On his way to the airport, he stopped to meet the Leader of the Opposition Khaleda Zia at Gulshan.
About his likelihood of becoming the first Bengali president of India, the veteran Indian politician from the state of Paschim Bangla was all smiles and said, "nothing is certain in our situation" until it actually happened. "I would prefer to make no comment on this stage," he added.
While flying to Dhaka on Saturday by a special aircraft from Manila, Mr Pranab Mukherjee gave his Bangladesh counterpart a lift from the Philippines capital where both attended a meeting of the Asian Development Bank.
UNB adds: Indian Finance Minister Pranab Mukherjee gave an assurance to Foreign Minister Dipu Moni during a meeting at Sonargaon Hotel on Sunday that the river-linking project in his country would not affect Bangladesh since the proposed project has no link with the rivers which originated in the Himalayas.
"The river-linking project is not linked with the rivers originating from the Himalayas. There is no possibility of any harm to Bangladesh,'' Dipu Moni told reporters after the meeting.
Asked about any progress in ratification of the 1974 border protocol and sharing of the Teesta river waters, she said the government of India has been working very sincerely on these issues. "Insha-Allah, it will be done."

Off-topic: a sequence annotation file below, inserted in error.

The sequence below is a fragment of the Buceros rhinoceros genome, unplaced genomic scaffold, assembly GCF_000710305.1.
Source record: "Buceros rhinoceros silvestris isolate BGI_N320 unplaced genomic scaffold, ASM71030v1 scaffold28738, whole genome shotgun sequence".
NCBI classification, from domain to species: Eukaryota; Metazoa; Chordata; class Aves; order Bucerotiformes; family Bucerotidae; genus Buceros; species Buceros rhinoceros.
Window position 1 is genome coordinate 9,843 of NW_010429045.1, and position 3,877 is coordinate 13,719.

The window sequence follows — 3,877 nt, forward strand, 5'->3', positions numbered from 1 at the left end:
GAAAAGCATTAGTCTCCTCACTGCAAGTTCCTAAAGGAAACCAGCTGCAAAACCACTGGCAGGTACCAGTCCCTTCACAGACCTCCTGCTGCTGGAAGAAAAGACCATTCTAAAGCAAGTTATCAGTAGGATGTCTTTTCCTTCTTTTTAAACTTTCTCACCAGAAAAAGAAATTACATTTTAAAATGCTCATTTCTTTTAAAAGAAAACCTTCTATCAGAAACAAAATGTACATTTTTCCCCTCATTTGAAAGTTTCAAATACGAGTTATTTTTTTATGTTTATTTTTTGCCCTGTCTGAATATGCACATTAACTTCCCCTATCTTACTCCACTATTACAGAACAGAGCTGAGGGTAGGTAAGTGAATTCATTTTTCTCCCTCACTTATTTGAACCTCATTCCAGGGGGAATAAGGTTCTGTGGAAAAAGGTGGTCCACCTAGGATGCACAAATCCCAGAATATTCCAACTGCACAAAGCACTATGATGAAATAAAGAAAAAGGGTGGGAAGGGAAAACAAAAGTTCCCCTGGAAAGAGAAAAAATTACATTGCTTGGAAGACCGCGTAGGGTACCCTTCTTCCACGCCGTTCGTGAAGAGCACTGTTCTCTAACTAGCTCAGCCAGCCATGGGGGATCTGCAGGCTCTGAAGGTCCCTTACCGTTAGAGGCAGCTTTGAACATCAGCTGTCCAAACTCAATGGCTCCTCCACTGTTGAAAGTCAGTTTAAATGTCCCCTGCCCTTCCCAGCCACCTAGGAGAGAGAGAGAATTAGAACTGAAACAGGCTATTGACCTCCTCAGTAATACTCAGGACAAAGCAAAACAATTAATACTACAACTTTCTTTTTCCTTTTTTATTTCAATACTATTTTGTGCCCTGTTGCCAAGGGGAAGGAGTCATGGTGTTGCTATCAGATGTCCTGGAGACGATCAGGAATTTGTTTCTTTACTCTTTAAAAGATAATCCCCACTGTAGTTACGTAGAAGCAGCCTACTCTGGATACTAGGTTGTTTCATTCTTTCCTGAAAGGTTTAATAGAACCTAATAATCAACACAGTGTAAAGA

About the proposed Tipaimukh Dam, the Foreign Minister said a joint study group is working on that and mentioned about the reiteration of India's position that "nothing will be done at the cost of Bangladesh's interest."
Meanwhile, Dipu Moni left Dhaka for New Delhi later Sunday afternoon to attend the closing ceremony of the Tagore's 150th birth anniversary.
She will also lead the Bangladesh delegation to the first meeting of the joint consultative committee in the Indian capital. The committee was formed under the Bangladesh-India framework agreement which was signed during the Indian Prime Minister's Dhaka visit last September.
Indian External Affairs Minister SM Krishna will lead his country's side to the meeting to be held today (Monday).
Asked about the issues to be discussed at the meeting, Dipu Moni said they would review the progress so far achieved in the areas of cooperation and also about what needs to be done to accomplish the remaining tasks.
During her stay in New Delhi she will call on Indian Prime Minister Manmohan Singh, Home Minister P Chidambaram and Water Resources Minister Pawan Kumar Bansal on Tuesday.